PE belongs to the group of olefin plastics.
PE is made according to two methods, resulting in a product with either high density (HDPE) or low density (LDPE). The HD type is most common, as the mechanical properties improve with increasing molecular weight. The natural colour is white/colourless, while the options for colouring are unlimited. Polyethylene can be obtained as a “regenerated”, reused material.
The electrical properties of PE are good, as is its impact toughness. It is resistant to acids and alkalis, as well as weak solvents. The material tolerates cold and is not sensitive to moisture. Polyethylene can be used in contact with foods.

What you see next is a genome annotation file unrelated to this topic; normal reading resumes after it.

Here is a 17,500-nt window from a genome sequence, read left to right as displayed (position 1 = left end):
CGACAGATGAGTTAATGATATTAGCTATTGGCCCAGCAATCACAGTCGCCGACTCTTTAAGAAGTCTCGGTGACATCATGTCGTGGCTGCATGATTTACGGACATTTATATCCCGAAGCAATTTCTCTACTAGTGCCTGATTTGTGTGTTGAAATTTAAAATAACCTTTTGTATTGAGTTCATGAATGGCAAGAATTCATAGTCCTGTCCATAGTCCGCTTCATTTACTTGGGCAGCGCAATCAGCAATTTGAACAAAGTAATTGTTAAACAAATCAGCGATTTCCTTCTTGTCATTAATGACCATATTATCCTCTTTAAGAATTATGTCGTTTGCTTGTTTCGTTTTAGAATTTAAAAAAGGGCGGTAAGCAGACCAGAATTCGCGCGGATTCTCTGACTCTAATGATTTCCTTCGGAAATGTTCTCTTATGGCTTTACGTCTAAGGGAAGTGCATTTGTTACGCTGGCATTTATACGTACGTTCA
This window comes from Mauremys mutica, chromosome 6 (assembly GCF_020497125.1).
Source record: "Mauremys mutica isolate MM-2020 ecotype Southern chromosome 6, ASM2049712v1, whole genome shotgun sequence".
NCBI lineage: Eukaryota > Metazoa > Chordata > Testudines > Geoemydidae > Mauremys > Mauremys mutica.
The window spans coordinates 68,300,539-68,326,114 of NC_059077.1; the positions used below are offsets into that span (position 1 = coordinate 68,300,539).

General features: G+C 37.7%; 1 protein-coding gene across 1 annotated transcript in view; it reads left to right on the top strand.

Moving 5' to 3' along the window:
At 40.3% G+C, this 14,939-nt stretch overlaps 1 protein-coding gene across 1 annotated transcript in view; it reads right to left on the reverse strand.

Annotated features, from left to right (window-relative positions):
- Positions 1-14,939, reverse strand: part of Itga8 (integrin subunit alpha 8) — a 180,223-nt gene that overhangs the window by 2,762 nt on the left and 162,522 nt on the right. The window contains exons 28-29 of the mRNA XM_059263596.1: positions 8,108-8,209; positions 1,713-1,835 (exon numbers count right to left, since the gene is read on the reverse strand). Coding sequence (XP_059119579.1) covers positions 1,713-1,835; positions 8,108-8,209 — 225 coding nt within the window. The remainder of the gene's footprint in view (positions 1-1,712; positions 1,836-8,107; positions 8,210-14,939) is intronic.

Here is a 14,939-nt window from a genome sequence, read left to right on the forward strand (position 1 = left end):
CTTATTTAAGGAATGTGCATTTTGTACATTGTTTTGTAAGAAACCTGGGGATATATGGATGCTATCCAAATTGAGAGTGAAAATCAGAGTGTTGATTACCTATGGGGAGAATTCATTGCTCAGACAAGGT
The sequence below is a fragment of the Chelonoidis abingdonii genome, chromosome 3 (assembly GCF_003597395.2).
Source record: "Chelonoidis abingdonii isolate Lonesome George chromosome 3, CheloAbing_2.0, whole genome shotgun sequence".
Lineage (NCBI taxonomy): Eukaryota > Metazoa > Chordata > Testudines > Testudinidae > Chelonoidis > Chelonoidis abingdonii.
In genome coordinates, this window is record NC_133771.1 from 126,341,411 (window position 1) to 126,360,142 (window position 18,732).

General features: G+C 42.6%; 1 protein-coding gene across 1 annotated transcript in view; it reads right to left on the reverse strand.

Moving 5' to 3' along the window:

The mechanical properties are greatly dependent on temperature. The coefficient of expansion and moulding shrinkage are high. Polyethylene does not tolerate UV radiation unless it is coloured black. Oxidising acids and halogens damage the plastic. The material is difficult to bond and mark with text without prior surface treatment.
Polyethylene is used for instance for slide strips, bearings, pump housings, companion flanges, buckets and bins, bottles, cable insulation, pipes, packaging film and petrol tanks.
PE burns with a bright, non-sooting flame, blue at the core and yellow at the tip. Drips and has a paraffin odour.